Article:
How to calculate Home loan interest

How to calculate Home loan interest

A home loan is offered to individuals who wish to buy an apartment or other residential property. A home loan is a secured loan meaning that the bank/finance company extends credit to the borrower with the home (or property) as collateral to safeguard against default. Once the borrower pays back the loan amount in full, including interest, the ownership of the property is fully transferred to the borrower’s name.

The cost of borrowing money from a lender is known as interest.  The repayment amount that is due over the entire loan period includes the original loan amount (known as principal) and the interest

What is an EMI?

In simple terms, an EMI (Equated Monthly Instalment) is the amount a borrower has to pay the lender every month to pay off the loan. EMI payments are made to a lender every month generally on a fixed date, till the outstanding amount is completely paid off. For home loans, the repayment period is generally long given the size of the loan amount and can stretch up to 30 years.  

How is the EMI calculated?

 The EMI is calculated using a standard mathematical formula. This formula takes into account the loan amount, the tenure (loan period) and the interest rate charged. You can calculate the interest you need to pay using a simple calculator at home. Alternatively, several banks and housing finance companies offer an EMI calculator tool on their website which is simple to use. All you have to do is to input the numbers for the loan amount, period and interest rate and you will find out your monthly EMI payment. A Loan Amortisation table will further break down your monthly EMI into the principal and interest components and will give you an idea of exactly how much interest you are paying over the entire period of the loan. (See below for a sample Loan Amortisation Schedule.)

 What is the interest rate for a home loan?

Each bank has its own interest rate which can vary based on the customer’s credit profile. There are two main kinds of interest rates that apply to home loans:

Fixed rate: If you opt for a fixed rate loan, then a fixed rate of interest is charged throughout the loan tenure. This means you will pay a constant EMI amount for your entire loan tenure. With this kind of interest rate, you have a fixed monthly outflow which helps with personal budgeting.  During the initial stages of repayment, your EMI will contain a larger interest component, while during the later years you will be repaying the principal.

Floating rate:Floating interest rates vary with current market lending rates. Generally, you would choose a floating interest rate if you feel that interest rates are going to go down in the future and do not want to be tied to the high current interest rate.  The EMI amount you pay can change periodically according to the fluctuations in the interest rates in the market. However, keep in mind that many lenders will allow you to change from a floating to a fixed interest rate, on the payment of a fee.

How can I choose the best offer?

The best thing to do is to research the multitude of home loan products on the market and study what each has to offer. However, many people simply do not have the time to go through the complexities of finding out about home loans and the benefits and drawbacks of each of the offers on the market. In that case, you could approach a professional credit management company, like CreditMantri, to guide you through the process of finding out how much your home loan will cost and help you identify the most suitable loan available in the market depending on your needs and level of affordability.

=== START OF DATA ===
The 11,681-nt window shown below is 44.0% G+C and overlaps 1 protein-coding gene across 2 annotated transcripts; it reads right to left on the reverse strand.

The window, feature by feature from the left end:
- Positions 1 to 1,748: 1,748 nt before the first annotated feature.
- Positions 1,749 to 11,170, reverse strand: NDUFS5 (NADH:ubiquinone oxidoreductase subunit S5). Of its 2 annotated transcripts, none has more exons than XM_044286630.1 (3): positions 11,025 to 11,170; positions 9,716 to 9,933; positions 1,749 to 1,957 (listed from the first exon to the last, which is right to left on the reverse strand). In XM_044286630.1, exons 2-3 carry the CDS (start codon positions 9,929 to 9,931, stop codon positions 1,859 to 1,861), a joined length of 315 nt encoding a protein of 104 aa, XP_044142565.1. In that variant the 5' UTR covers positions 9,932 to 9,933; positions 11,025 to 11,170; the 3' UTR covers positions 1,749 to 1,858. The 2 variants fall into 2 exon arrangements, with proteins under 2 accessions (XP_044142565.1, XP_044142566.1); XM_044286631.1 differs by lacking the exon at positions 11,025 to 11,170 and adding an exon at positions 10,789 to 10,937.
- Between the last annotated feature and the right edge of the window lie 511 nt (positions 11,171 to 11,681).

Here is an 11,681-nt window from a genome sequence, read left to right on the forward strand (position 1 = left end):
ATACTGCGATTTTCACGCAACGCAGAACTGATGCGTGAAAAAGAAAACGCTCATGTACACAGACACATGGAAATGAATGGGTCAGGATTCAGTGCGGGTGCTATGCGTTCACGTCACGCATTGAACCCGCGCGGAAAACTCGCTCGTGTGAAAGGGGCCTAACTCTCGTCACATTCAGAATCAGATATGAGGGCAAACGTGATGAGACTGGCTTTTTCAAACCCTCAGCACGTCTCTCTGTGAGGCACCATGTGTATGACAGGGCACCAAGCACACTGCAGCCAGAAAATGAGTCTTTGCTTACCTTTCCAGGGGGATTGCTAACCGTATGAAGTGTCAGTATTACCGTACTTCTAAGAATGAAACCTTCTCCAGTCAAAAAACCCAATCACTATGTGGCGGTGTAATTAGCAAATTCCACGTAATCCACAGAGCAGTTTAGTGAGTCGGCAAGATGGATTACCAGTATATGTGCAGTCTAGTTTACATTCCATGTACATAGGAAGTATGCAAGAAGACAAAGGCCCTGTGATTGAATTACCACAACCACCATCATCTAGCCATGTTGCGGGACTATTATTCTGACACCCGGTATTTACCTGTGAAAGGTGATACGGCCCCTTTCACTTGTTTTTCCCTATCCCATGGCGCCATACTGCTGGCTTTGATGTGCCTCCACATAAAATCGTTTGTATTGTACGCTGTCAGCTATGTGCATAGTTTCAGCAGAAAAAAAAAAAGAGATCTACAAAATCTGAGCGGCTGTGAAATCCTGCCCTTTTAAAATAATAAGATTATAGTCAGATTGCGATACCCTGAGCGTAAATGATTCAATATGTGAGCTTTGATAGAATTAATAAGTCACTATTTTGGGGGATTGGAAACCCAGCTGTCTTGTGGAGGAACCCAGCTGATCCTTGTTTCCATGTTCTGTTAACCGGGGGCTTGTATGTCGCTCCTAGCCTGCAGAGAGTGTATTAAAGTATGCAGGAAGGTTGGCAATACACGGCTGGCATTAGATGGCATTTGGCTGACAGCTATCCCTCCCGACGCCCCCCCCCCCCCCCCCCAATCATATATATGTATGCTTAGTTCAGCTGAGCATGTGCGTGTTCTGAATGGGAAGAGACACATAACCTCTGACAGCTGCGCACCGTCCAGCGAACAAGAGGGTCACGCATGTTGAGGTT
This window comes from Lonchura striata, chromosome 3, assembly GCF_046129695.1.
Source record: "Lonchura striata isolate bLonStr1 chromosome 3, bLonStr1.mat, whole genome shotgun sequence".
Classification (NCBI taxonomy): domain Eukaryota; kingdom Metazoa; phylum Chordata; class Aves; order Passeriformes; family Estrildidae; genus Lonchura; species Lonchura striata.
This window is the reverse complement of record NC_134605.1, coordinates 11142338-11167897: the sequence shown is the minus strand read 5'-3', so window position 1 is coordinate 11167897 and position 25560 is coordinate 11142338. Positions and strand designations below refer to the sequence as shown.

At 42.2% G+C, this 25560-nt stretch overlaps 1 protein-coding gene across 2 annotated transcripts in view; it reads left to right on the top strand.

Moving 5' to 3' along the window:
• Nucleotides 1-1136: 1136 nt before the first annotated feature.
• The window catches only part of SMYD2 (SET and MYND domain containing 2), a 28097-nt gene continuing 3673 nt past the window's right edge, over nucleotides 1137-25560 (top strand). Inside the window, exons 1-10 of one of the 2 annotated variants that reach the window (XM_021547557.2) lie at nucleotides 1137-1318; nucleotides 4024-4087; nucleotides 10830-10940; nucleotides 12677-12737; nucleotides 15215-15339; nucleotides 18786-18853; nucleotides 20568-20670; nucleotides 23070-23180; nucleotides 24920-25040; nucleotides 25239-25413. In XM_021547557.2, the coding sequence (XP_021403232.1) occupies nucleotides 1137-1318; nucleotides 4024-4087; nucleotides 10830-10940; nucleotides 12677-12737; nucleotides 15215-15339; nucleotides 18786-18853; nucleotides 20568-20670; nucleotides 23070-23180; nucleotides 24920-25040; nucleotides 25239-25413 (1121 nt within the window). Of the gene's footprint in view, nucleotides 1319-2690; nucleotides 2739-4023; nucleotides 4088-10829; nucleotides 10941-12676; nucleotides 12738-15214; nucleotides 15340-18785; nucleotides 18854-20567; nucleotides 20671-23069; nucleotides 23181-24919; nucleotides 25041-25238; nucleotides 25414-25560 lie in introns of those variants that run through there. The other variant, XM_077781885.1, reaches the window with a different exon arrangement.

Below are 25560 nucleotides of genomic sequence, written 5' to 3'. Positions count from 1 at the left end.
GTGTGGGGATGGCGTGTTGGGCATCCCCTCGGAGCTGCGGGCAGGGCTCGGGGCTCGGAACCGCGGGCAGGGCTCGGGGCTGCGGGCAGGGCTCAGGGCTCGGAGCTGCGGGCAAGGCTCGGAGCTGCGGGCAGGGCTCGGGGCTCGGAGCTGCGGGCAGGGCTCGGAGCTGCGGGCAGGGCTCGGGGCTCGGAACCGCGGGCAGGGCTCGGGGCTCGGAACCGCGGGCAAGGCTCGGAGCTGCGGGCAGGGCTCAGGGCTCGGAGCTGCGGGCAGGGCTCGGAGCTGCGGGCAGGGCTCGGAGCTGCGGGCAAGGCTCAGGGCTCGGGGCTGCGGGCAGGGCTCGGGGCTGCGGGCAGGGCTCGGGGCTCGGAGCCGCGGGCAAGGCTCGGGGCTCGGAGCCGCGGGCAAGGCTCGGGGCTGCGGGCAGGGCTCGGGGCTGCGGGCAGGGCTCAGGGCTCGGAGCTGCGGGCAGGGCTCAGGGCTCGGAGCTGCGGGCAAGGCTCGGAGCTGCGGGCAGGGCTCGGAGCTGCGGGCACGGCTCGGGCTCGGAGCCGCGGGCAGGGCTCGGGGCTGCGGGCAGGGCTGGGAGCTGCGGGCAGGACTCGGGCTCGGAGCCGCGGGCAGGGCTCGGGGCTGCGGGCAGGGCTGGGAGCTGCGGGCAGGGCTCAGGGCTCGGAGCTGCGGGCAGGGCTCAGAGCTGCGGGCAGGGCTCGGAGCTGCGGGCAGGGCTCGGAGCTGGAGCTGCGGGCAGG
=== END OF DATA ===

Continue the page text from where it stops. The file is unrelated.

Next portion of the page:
Sample Amortisation Schedule

 An amortisation table is useful for learning what your monthly EMI or annual outflow will be and what percentage of that outflow consists of interest repayment and principal repayment. You get a good idea of your repayment outflow over the entire loan tenure.

 

AMORTISATION TABLE

Below is a sample table for a loan taken on the following terms:

Principal – Rs. 50,00,000

Tenure – 20 years

Interest Rate – 9.5%

This table doesn’t seem right. You have only subtracted the principal for the ending balance, not interest plus principal. In year 1, after paying 4 lakhs as interest, the ending balance is still only 49 lakhs. Please redo the table correctly.

Also, you have written Month in Column 1, instead of year. I would have corrected it on my own, but since I am sending the article back to you, wanted to point it out. Please be careful about such things. We cannot afford to have any errors in our content. 

Also, if it is an offsite article, like this one, make sure you add a mention of CreditMantri towards the end.

 

Month

Starting Balance

Interest paid

Principal paid

Ending Balance

1

50,00,000

4,71,232

88,047

49,11,953

2

49,11,953

4,62,493

96,785

48,15,168

3

48,15,168

4,52,888

1,06,391

47,08,777

4

47,08,777

4,42,329

1,16,950

45,91,826

5

45,91,826

4,30,722

1,28,557

44,63,269

6

44,63,269

4,17,963

1,41,316

43,21,953

7

43,21,953

4,03,937

1,55,341

41,66,612

8

41,66,612

3,88,520

1,70,759

39,95,853

9

39,95,853

3,71,573

1,87,706

38,08,147

10

38,08,147

3,52,943

2,06,335

36,01,811

11

36,01,811

3,32,465

2,26,814

33,74,997

12

33,74,997

3,09,954

2,49,325

31,25,673

13

31,25,673

2,85,209

2,74,069

28,51,604

14

28,51,604

2,58,009

3,01,270

25,50,333

15

25,50,333

2,28,108

3,31,170

22,19,163

16

22,19,163

1,95,240

3,64,038

18,55,125

17

18,55,125

1,59,111

4,00,168

14,54,957

18

14,54,957

1,19,395

4,39,884

10,15,073

19

10,15,073

75,737

4,83,541

5,31,531

20

5,31,531

27,747

5,31,531

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